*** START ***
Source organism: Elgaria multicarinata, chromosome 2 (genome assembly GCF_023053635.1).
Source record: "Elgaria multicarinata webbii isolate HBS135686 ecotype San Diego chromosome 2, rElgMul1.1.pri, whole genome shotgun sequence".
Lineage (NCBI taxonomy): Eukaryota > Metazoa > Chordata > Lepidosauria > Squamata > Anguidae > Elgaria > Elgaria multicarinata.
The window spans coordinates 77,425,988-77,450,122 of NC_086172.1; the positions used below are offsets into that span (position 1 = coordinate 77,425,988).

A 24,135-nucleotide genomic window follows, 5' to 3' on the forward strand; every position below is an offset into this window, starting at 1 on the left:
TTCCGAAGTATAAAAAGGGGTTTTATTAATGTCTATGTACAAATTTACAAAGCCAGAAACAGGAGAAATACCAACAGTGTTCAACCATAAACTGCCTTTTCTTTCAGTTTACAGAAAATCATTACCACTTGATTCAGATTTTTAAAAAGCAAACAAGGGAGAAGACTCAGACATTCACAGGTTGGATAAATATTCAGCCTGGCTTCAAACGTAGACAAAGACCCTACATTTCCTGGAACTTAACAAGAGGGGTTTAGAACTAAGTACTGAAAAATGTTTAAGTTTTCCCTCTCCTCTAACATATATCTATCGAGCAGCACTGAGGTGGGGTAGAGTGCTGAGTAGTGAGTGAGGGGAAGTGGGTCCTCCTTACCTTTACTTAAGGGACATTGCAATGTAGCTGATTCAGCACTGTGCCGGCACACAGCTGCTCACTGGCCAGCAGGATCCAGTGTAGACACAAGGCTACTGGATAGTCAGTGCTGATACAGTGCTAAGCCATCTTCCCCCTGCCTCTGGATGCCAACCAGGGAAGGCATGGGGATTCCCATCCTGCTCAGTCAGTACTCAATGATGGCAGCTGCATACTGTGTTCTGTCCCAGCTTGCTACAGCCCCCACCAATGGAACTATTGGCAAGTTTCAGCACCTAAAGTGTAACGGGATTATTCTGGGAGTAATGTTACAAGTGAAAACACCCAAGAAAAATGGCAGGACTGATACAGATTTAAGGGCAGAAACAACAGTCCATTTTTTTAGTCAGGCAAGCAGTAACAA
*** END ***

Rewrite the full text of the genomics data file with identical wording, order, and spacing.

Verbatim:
Source organism: Elgaria multicarinata, chromosome 2 (genome assembly GCF_023053635.1).
Source record: "Elgaria multicarinata webbii isolate HBS135686 ecotype San Diego chromosome 2, rElgMul1.1.pri, whole genome shotgun sequence".
Lineage (NCBI taxonomy): Eukaryota > Metazoa > Chordata > Lepidosauria > Squamata > Anguidae > Elgaria > Elgaria multicarinata.
The window spans coordinates 77,425,988-77,450,122 of NC_086172.1; the positions used below are offsets into that span (position 1 = coordinate 77,425,988).

A 24,135-nucleotide genomic window follows, 5' to 3' on the forward strand; every position below is an offset into this window, starting at 1 on the left:
TTCCGAAGTATAAAAAGGGGTTTTATTAATGTCTATGTACAAATTTACAAAGCCAGAAACAGGAGAAATACCAACAGTGTTCAACCATAAACTGCCTTTTCTTTCAGTTTACAGAAAATCATTACCACTTGATTCAGATTTTTAAAAAGCAAACAAGGGAGAAGACTCAGACATTCACAGGTTGGATAAATATTCAGCCTGGCTTCAAACGTAGACAAAGACCCTACATTTCCTGGAACTTAACAAGAGGGGTTTAGAACTAAGTACTGAAAAATGTTTAAGTTTTCCCTCTCCTCTAACATATATCTATCGAGCAGCACTGAGGTGGGGTAGAGTGCTGAGTAGTGAGTGAGGGGAAGTGGGTCCTCCTTACCTTTACTTAAGGGACATTGCAATGTAGCTGATTCAGCACTGTGCCGGCACACAGCTGCTCACTGGCCAGCAGGATCCAGTGTAGACACAAGGCTACTGGATAGTCAGTGCTGATACAGTGCTAAGCCATCTTCCCCCTGCCTCTGGATGCCAACCAGGGAAGGCATGGGGATTCCCATCCTGCTCAGTCAGTACTCAATGATGGCAGCTGCATACTGTGTTCTGTCCCAGCTTGCTACAGCCCCCACCAATGGAACTATTGGCAAGTTTCAGCACCTAAAGTGTAACGGGATTATTCTGGGAGTAATGTTACAAGTGAAAACACCCAAGAAAAATGGCAGGACTGATACAGATTTAAGGGCAGAAACAACAGTCCATTTTTTTAGTCAGGCAAGCAGTAACAA